California Democratic Gov. Gavin Newsom has yet again displayed his astuteness in the ever-complex game of politics. By making good on his promise to appoint a black woman, Laphonza Butler, to serve the remaining term of the late U.S. Sen. Dianne Feinstein, Newsom has accomplished multiple objectives, setting the stage for his own political ascendancy — especially as speculation around a presidential bid intensifies.

As President Joe Biden’s administration shows signs of strain, owing to his cognitive decline and accumulating allegations of corruption, Newsom is strategically situating himself to be the Democratic Party’s next torchbearer. Unlike Congressman Adam Schiff, Butler brings an array of benefits that could supercharge Newsom’s presidential campaign, significantly bolstering his appeal to key Democratic constituencies.

Congressman Schiff, for his part, recently posted an impressive third-quarter fundraising total of $6.4 million, with $32 million in reserves. But let’s put this into perspective: California’s political landscape is one where statewide races can cost upward of $100 million. In this context, Schiff’s financial arsenal starts to look less formidable.

What makes Butler such a compelling choice for Newsom is her dual affinity with EMILY’s List and the Service Employees International Union (SEIU). As the current president of EMILY’s List, the organization’s vast fundraising network becomes a significant asset. EMILY’s List raised over $81 million during the 2020 election cycle alone.

Combine that financial prowess with Butler’s past role as an SEIU labor boss, a union known for its aggressive get-out-the-vote campaigns, and you have a powerhouse appointment that serves multiple strategic goals for Newsom.

Schiff doesn’t offer these advantages to Newsom. If Newsom were to consider his own presidential ambitions — which seems increasingly likely — Schiff brings little to the table. Butler, however, offers invaluable resources. She can help solidify Newsom’s financial and grassroots base, providing him with both the pro-abortion lobby’s money and the SEIU’s manpower, the latter of which is unmatched in its ability to mobilize voters.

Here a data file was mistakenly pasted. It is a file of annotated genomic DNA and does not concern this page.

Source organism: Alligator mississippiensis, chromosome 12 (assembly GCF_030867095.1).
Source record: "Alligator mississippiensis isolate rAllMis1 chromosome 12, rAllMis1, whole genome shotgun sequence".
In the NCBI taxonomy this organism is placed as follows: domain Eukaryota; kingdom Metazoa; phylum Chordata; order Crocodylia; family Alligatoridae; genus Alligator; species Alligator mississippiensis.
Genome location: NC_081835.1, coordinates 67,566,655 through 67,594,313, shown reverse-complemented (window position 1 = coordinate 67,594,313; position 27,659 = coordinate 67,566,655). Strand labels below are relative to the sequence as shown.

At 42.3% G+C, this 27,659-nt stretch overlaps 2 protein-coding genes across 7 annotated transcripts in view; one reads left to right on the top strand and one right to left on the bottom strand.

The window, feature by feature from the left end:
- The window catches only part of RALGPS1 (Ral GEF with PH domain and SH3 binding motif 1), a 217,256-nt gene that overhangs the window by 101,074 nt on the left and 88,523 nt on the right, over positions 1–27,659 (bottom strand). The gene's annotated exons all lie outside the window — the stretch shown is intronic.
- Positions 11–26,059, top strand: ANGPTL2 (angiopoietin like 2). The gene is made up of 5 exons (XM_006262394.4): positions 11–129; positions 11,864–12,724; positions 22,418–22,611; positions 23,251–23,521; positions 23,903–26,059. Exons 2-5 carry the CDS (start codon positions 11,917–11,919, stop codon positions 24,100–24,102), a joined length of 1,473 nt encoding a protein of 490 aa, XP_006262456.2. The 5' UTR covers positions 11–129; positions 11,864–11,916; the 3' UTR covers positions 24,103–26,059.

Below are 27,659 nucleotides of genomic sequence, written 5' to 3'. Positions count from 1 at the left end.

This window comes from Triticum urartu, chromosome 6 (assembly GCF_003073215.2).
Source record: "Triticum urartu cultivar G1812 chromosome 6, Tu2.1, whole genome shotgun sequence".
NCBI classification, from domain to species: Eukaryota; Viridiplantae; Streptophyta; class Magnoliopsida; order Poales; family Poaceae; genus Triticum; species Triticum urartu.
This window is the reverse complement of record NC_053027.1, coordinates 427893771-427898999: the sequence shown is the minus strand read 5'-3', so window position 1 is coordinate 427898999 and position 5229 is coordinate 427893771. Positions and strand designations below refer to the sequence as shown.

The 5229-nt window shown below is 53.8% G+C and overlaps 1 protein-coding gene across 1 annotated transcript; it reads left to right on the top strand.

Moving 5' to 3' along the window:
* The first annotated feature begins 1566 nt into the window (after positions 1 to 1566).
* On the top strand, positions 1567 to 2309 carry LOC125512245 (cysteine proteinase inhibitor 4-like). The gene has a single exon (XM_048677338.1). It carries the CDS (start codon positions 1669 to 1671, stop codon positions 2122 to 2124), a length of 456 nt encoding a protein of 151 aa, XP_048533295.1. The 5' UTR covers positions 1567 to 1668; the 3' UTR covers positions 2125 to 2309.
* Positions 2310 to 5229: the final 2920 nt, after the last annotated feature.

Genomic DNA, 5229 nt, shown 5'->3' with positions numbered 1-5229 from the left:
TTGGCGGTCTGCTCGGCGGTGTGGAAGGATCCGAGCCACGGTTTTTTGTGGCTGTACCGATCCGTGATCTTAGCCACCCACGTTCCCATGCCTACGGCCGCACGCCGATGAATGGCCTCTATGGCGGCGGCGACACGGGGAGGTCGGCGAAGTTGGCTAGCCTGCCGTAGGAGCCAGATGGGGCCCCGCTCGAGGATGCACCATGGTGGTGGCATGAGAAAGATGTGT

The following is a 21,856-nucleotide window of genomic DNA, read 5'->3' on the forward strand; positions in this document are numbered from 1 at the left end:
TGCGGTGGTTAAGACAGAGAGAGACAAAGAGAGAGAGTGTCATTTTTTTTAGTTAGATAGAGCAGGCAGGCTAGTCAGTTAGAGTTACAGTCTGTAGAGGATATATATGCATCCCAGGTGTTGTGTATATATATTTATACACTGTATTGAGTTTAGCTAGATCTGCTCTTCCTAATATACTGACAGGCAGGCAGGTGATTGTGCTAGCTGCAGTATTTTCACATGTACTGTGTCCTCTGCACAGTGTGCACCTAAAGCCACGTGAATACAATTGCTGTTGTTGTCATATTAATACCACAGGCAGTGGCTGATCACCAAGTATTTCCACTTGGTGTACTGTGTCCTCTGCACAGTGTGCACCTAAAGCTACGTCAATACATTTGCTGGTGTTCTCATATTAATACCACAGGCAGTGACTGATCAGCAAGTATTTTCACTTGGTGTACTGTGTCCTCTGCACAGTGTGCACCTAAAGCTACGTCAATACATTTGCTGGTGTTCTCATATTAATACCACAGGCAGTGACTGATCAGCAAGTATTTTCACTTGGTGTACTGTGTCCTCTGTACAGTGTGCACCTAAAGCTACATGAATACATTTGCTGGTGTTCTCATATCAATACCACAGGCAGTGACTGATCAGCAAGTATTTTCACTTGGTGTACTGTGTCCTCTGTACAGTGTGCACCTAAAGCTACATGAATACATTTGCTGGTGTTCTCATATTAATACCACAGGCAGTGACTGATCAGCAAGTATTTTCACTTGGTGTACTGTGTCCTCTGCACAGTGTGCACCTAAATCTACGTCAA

This puts Schiff in an interesting predicament. With Newsom’s appointment effectively blocking his Senate pathway, Schiff may decide to take his war chest and double down on securing his House seat. But there’s more: Schiff could invest in other Democratic House races, aiming for a majority in 2024.

This would set the stage for Schiff to possibly run for speaker of the House, especially if Pelosi were to lend her influence in his favor. After all, Pelosi and Schiff are known allies, and Pelosi’s daughter served as Feinstein’s caretaker, a role that was understood to keep Feinstein in office and prevent Newsom from making an appointment that would complicate Schiff’s Senate aspirations.

Newsom’s appointment of Butler is a masterstroke. It not only paves the way for his future presidential campaign but also significantly complicates Schiff’s political trajectory, forcing him to recalibrate his future plans. It’s a multi-layered, calculated move that strengthens Newsom’s influence over two of California’s most impactful political groups.

In a state known for its political dynamism and complexity, Newsom’s latest appointment seems anything but accidental. Instead, it’s another cog in a well-oiled machine, meticulously crafted to serve multiple objectives that secure Newsom’s present and future standing in the political arena.